The first observation of antibunched photon counting statistics from single-atom fluorescence dates back to 40 years ago (3). Today, very efficient on-demand solid-state sources based on quantum dots (4), color centers (5), and single molecules (6) are available. Although in principle most of these systems are working at room temperature as well (79), they do require cryogenic temperatures for optimal performance. Because they are solid-state embedded, they suffer from interactions with phonons, spin noise, strain, and drifting electric fields. These result in large variations in frequencies, spectral wandering, and additional phase noise causing spectral diffusion, which is a fundamental limitation for scalability.

In contrast, atoms (3) and ions (10) inherently produce spectrally indistinguishable single photons. Here, the highest fidelities have been achieved with ultracold atoms inside high-finesse cavities (11). Small photonic networks have been realized with them (12). With room-temperature gases, so far, heralded single photons with sub-Doppler linewidth can be created (13). There, two photons are generated in a probabilistic process; one of them then gives the information on the existence of the other one. However, as with parametric down-conversion (14), they undergo a spontaneous generation process, and this requires a triggered memory for temporal synchronization of the created photons.

A rather new approach makes use of strongly interacting Rydberg atoms, which suppress multiple excitations within a certain radius (15). Related to this, Rydberg interactions can also lead to dephasing between Rydberg polaritons (16, 17). These interaction mechanisms can be converted into an effective optical nonlinearity, even on the single-photon level (18). On the basis of the Rydberg blockade effect in ultracold samples, researchers have demonstrated photon antibunching (19, 20) and even higher-order correlated light states (21).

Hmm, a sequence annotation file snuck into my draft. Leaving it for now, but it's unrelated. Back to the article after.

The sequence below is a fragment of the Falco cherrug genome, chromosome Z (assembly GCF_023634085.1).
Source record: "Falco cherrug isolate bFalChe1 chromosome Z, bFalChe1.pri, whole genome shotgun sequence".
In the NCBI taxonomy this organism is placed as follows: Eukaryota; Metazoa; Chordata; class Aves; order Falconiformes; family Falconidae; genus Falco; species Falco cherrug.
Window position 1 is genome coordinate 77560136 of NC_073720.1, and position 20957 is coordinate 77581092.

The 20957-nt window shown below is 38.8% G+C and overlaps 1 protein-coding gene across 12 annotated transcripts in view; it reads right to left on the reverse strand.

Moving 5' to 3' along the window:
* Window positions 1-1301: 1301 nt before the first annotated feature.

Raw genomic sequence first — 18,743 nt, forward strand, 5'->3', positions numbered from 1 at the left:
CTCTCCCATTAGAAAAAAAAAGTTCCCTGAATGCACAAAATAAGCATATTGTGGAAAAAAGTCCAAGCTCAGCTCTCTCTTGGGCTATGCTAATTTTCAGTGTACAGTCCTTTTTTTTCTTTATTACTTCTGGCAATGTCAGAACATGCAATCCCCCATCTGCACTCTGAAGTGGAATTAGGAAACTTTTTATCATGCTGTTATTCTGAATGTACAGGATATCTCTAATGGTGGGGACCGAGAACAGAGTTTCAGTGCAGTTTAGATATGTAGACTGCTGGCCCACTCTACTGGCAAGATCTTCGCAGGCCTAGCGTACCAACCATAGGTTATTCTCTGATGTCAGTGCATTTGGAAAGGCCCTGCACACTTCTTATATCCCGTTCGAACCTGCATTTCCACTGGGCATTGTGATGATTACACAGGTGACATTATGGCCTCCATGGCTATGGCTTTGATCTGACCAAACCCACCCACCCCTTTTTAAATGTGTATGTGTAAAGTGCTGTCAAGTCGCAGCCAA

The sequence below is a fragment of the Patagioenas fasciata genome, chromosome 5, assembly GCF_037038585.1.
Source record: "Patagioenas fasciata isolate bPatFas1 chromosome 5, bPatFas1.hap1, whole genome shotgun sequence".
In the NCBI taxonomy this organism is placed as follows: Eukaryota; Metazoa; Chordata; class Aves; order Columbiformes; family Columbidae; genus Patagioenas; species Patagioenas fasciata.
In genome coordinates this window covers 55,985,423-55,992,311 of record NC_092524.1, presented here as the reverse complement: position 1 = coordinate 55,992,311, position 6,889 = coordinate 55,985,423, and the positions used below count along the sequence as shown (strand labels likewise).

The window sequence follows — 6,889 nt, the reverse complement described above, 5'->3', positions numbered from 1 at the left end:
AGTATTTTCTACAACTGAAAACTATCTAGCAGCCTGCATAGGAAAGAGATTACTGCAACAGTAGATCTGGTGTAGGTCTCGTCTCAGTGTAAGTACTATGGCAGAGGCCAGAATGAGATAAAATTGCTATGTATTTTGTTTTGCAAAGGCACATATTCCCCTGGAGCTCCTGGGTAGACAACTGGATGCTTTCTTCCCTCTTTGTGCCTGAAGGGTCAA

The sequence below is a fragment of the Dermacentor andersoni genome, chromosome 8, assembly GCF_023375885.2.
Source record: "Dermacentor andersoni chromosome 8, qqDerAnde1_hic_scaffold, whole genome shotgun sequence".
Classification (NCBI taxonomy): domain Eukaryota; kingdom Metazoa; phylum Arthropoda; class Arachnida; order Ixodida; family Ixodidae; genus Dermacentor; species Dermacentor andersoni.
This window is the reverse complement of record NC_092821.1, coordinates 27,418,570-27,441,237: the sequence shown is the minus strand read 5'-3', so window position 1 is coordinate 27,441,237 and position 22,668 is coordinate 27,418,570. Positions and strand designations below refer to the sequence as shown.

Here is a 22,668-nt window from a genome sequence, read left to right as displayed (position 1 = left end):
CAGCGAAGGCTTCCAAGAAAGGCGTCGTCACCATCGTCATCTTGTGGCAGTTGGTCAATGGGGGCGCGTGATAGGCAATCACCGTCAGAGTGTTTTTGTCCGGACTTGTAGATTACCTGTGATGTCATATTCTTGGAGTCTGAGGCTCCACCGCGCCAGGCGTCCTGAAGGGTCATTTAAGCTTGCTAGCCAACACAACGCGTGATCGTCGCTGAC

However, Rydberg-excited atoms can be coherently excited and optically probed not only at ultralow temperatures but also in thermal vapors (22). Nanosecond-pulsed and intense excitation fields at GHz Rabi coupling strengths allow for coherent dynamics faster than 1 ns per Rabi cycle (23). On this time scale, thermal atoms move less than the optical wavelength and can be assumed to be nearly frozen. As soon as they are excited, the collective excitation can be retrieved within 1.2 ns, before dephasing due to spatial inhomogeneities and the Doppler effect set in (24). For strong Rydberg interaction effects to be observable, the atom-atom interaction strength must be larger than the excitation bandwidth. The equivalent of 3 GHz of van der Waals–type Rydberg interactions can be achieved in a dephasing regime where the excitation volume is larger than the interaction distance (25).